Saudi authorities ambushed a man caught performing witchcraft and black magic right in the middle of Mecca's holy site. 

The arrest, which took place on Sunday, saw the site's policemen arrest the man along with his wife and confiscate all the material they had with them. 

People at the scene captured the arrest on camera, then uploaded the footage to social media. The video is now making the rounds online, leaving many lost for words. 

The arrest was caught on camera

In the footage, a group of men can be seen trying to undo the "spells", that were done by the defendant and his wife. 

The camera then pans and shows the man being tackled to the ground by a policeman. It remains unclear how the man was able to set up and work inside the holy site.

Some Saudis are relieved at the news

"Thank God for this." 

And are hailing authorities for the arrest

"May God protect our policemen."

Others think the video shouldn't even be online

"Delete it."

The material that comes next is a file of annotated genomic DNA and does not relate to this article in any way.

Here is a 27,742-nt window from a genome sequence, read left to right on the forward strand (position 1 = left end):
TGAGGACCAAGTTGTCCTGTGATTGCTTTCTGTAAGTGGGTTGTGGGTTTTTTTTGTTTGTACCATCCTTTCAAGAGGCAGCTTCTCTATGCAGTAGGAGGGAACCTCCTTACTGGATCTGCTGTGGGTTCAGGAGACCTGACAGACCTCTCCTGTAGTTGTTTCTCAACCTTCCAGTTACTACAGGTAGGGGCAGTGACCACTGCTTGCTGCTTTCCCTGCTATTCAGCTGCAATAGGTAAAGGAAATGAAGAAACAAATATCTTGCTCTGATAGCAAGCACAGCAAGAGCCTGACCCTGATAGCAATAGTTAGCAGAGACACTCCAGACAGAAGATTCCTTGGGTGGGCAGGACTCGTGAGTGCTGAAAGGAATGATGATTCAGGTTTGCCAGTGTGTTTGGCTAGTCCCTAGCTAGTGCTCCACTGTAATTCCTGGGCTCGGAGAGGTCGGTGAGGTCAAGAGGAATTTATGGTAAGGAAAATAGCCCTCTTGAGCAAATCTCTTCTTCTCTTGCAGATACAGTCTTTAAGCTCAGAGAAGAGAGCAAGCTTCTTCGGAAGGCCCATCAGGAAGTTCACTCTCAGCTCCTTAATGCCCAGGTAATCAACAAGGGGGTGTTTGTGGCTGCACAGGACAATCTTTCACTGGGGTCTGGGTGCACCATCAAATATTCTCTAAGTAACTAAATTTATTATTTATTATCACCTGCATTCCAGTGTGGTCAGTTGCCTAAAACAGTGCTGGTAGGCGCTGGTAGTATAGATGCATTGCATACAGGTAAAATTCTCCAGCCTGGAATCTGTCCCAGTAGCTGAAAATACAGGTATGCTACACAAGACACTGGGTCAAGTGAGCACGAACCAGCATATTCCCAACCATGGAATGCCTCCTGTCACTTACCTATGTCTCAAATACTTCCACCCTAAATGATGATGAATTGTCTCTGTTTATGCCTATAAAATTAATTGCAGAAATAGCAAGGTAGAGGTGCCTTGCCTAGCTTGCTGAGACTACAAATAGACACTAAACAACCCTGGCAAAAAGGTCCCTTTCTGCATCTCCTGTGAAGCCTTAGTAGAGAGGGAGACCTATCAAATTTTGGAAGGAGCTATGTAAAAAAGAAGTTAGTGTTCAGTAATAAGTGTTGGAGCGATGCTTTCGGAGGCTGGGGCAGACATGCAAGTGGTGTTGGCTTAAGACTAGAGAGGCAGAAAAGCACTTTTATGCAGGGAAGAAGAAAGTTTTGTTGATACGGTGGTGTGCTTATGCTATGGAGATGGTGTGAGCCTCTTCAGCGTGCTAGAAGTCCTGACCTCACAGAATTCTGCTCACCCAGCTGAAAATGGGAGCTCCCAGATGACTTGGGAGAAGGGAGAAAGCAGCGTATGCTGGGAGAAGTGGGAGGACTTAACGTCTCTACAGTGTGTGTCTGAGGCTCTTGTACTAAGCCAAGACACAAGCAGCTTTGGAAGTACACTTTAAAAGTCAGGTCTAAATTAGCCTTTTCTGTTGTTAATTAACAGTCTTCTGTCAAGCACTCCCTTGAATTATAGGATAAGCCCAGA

Some can't get over the shock

"Look at what they found with him. May God guard us." 

"And he's wearing Umrah attire too"

People have so many questions

"Can people perform witchcraft during Ramadan?"

"If magic can be undone using the Quran, how are they performing it near the holy site?"

Black magic is considered a crime in the kingdom

Back in February, security officials at the Prince Mohammad bin Abdulaziz International Airport in the kingdom's city of Medina seized a parcel containing what they described as a "witchcraft spell."

The package, which was sent from outside the country, contained a product of black magic along with papers that had several people's names printed on them. It is thought that the people mentioned in the documents were meant to be "targets of sorcerous spells."

Saudi Arabia continuously cracks down on anyone thought to be practicing any form of "black magic" within the country. 

In 2009, the kingdom's government created and formalized a special "Anti-Witchcraft Unit" aimed to educate the public about the evils of sorcery and investigate alleged witches. 

"We deal with sorcerers in a special way. No one should think that we mention the name of whomever files a report about sorcery [sic]," Sheikh Adel Faqih, the country's minister of economy and planning, once said

That same year, at least 118 people were charged with "practicing magic" or "using the book of Allah in a derogatory manner" in Mecca.